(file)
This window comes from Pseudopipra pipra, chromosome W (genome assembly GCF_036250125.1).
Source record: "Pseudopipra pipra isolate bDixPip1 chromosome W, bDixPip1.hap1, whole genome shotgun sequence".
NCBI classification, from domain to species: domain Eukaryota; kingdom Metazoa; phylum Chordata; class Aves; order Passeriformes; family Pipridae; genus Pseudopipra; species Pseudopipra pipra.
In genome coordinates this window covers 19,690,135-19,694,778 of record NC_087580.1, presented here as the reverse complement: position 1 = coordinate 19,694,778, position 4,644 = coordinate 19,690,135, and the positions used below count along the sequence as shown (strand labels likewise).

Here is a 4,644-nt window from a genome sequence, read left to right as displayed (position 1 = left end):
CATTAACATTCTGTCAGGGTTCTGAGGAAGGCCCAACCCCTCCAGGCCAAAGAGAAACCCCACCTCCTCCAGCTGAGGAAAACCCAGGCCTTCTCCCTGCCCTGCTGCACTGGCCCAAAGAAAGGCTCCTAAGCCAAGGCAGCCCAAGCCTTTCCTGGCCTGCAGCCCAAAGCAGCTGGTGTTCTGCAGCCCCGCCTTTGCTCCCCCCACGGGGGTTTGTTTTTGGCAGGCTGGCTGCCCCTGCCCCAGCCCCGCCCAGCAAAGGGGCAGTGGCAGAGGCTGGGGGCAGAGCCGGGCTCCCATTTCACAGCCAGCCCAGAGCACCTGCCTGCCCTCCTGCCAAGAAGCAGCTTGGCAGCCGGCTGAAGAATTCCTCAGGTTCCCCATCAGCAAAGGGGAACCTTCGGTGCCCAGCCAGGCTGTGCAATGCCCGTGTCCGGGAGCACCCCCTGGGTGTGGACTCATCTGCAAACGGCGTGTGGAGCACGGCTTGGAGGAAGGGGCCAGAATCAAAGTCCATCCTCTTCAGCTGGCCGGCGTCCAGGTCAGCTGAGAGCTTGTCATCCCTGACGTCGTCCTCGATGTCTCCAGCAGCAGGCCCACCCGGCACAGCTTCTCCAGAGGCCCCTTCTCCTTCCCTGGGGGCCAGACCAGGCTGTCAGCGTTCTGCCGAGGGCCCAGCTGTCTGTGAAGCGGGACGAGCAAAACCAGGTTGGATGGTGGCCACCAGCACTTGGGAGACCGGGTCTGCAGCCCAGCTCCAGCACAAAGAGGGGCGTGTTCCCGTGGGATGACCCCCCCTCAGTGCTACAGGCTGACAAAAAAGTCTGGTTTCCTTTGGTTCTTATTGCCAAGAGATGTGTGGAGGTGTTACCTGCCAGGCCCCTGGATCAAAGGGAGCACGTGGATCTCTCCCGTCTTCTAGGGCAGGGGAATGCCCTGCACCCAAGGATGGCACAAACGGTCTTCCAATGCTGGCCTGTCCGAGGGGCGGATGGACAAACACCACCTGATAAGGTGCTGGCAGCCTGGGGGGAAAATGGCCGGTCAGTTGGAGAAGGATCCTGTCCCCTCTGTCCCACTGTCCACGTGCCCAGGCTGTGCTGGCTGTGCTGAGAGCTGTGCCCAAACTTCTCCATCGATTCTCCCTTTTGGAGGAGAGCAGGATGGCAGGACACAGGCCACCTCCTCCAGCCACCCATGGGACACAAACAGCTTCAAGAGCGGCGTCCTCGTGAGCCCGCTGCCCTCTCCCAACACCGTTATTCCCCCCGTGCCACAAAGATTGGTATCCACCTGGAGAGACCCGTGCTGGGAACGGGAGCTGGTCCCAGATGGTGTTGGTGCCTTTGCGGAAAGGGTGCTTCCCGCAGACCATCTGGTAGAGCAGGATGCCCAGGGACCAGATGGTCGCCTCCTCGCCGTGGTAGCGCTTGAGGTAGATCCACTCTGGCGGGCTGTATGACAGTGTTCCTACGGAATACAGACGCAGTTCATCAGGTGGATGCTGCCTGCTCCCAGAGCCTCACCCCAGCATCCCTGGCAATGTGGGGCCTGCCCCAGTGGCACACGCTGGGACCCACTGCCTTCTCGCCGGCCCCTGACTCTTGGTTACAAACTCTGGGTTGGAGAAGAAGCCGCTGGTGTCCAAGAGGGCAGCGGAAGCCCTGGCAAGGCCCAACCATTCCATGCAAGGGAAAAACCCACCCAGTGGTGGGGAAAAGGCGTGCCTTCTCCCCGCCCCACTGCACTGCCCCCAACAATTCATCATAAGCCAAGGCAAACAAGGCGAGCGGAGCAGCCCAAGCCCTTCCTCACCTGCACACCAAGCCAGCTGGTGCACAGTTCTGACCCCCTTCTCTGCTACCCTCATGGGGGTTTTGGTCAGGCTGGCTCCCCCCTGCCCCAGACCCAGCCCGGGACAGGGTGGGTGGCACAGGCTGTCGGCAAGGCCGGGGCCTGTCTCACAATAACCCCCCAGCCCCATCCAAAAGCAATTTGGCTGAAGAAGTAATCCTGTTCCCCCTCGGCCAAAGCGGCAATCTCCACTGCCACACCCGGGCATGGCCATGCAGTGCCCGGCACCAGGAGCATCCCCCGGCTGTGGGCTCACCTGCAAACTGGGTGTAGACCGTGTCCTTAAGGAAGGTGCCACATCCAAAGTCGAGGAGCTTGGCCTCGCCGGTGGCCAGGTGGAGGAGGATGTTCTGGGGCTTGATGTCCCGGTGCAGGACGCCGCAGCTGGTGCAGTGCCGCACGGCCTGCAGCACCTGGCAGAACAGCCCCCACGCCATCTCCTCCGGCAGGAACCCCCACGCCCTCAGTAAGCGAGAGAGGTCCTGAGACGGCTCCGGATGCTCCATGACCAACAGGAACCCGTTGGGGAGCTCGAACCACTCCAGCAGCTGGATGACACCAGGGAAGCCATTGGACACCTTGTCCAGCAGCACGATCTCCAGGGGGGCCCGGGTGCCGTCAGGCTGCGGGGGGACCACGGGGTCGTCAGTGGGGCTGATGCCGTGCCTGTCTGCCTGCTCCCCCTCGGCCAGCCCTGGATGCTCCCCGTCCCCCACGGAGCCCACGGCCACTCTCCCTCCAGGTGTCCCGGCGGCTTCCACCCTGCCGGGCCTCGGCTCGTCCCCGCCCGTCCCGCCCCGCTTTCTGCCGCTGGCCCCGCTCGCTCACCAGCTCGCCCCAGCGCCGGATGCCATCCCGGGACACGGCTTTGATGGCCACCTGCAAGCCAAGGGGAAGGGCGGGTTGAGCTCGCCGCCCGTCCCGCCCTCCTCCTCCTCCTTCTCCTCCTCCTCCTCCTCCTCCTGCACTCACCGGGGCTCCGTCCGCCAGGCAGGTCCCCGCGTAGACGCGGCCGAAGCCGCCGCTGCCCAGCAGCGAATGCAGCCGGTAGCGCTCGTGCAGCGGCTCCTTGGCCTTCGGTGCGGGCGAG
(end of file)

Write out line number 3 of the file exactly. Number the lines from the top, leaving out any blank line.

NCBI classification, from domain to species: domain Eukaryota; kingdom Metazoa; phylum Chordata; class Aves; order Passeriformes; family Pipridae; genus Pseudopipra; species Pseudopipra pipra.